# Flimsy 0.2 Release

… not to mention late.  I was making promises for this release that I didn’t keep.  I was hoping to finish some other functions, but for now all I was able to do was complete PVector.  Hence, the name of this new post being “flimsy”.  Basically, I was stuck and I didn’t follow through on Dave’s teachings “to trudge through these times”.  I could’ve kept going and found some other functions to work on, but instead I just stopped working.  This can be seen by the fact that I haven’t made a blog post in almost a month.  Well, enough about berating myself over the past.  What’s important is learning from it and using it in the future; which I will do by getting a head start on my 0.3 release.  I pushed back my camera releases to get a better handle on it and the fact that there was no easy way to test 3d features before the 0.2 release.  This was all thanks to Andor and his work.  I’ll be looking at a whole bunch of 3D functions for 0.3 and hopefully I can follow through this time.

### Now for PVector… reinvented!

That’s right, it’s brand spanking new!  The images above are examples of Processing PVector along with it’s JS Counterpart.  If you wish to see the new PVector, click here.  And just so you can compare the two, click here for the old PVector.  I was also actually stuck on a problem for PVector.  It was solved the Monday/Tuesday of the 0.2 release week.  I was able to finally sit down and talk to Al (aka F1LT3R).  He was able to show me the way to get myself unstuck from my problem.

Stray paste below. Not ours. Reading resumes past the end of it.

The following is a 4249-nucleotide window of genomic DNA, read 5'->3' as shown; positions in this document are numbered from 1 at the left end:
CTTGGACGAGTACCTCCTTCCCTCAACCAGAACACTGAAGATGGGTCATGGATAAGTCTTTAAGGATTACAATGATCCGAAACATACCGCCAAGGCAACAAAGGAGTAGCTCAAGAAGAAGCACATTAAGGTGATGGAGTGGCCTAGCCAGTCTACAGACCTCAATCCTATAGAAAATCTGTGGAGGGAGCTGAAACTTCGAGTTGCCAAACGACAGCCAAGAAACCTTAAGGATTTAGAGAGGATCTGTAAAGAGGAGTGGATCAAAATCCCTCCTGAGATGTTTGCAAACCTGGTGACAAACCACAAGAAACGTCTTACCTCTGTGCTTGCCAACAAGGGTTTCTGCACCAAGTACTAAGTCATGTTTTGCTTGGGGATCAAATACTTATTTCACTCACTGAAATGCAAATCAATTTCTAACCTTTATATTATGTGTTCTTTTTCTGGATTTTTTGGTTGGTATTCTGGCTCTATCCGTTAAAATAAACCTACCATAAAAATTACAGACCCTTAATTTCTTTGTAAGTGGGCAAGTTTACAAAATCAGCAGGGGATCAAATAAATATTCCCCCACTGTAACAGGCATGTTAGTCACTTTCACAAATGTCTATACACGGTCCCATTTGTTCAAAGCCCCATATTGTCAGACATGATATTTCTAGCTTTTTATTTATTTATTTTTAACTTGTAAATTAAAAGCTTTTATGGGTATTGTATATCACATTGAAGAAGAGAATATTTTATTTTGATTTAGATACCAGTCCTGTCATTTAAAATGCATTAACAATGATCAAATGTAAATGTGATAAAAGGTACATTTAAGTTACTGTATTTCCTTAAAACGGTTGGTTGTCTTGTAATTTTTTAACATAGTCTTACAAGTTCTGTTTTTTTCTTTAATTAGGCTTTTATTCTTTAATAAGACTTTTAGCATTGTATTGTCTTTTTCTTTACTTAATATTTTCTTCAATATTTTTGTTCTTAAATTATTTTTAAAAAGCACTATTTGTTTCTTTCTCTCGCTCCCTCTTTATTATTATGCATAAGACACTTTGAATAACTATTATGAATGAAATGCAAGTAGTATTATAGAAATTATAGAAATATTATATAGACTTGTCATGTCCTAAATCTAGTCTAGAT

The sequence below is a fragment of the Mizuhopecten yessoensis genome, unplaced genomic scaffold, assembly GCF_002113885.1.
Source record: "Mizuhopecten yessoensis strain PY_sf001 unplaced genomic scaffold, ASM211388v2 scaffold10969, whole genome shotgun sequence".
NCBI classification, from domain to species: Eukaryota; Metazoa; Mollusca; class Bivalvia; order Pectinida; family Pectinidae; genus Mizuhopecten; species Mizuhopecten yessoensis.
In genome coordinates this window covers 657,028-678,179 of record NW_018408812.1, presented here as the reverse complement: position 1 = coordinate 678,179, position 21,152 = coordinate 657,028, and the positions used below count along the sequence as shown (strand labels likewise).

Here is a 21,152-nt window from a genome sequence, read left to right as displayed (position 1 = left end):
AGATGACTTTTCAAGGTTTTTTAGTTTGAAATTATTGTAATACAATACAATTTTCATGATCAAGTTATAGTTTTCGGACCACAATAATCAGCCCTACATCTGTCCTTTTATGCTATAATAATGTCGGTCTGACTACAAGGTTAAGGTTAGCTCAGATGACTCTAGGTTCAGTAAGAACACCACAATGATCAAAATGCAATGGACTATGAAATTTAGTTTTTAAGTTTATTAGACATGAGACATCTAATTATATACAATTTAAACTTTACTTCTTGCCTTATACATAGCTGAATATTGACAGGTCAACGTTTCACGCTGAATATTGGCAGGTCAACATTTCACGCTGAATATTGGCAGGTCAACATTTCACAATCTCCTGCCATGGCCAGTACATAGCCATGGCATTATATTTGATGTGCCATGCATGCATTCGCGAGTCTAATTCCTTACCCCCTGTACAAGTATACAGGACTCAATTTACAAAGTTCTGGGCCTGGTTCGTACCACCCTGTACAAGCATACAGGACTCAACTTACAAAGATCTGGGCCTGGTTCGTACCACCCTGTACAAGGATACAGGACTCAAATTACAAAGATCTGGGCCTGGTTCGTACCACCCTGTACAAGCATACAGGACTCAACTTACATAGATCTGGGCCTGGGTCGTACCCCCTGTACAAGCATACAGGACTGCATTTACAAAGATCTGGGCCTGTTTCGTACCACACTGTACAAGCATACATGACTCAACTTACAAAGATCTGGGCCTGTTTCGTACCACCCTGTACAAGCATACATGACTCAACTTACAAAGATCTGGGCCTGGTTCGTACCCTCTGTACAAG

Let me, first, describe to you what was happening.  We’ll focus on the add() method of PVector.  Here’s a copy of the old PVector add method below:

```p.PVector.prototype.add = function add(){

if (arguments.length == 3){
this.x += arguments[0];
this.y += arguments[1];
this.z += arguments[2];
}
else if (arguments.length == 1){
this.x += arguments[0].x;
this.y += arguments[0].y;
this.z += arguments[0].z;
}
else if (arguments.length == 2){
var a = arguments;
return new p.PVector( a[0].x + a[1].x,
a[0].y + a[1].y,
a[0].z + a[1].z );

}
};
```

Now, above is a depiction of handling the three different uses of the add method; which can be found here.  The problem I was having was the prototyping function within Javascript’s objects.  I was using prototype to link this method in a clean way to the original object.  Now, the problem occurs when using PVector.add(v1, v2).  The method simply doesn’t exist due to the nature of prototyping.  To be able to use it that way, I’d have to type PVector.prototype.add(v1, v2); which is definitely a problem because this is a port of an existing application.  The number one rule of “ports” is to make it functional in the same way as the original.

Now you would think it’d be easily solvable by removing prototype, but another problem occurs due to the breaking of another object operator called “this”.  Removing prototype breaks the link to the original object, which in turn, breaks the functionality.  It wasn’t an easy problem to solve but Al, with his JS prowess, showed me a way to make PVector a wrapper and be able to use the functional language properly.

```function PVectorAdd(){
var a = arguments;
return p.PVector( a[0].x + a[1].x, a[0].y + a[1].y, a[0].z + a[1].z );
}

function vectorStuff(){
arguments = arguments[0];
this.x = arguments[ 0 ] || 0;
this.y = arguments[ 1 ] || 0;
this.z = arguments[ 2 ] || 0;

if (arguments.length == 3){
this.x += arguments[0];
this.y += arguments[1];
this.z += arguments[2];
}
else if (arguments.length == 1){
this.x += arguments[0].x;
this.y += arguments[0].y;
this.z += arguments[0].z;
}
};
}

p.PVector = function PVector(){
return new vectorStuff( arguments );
}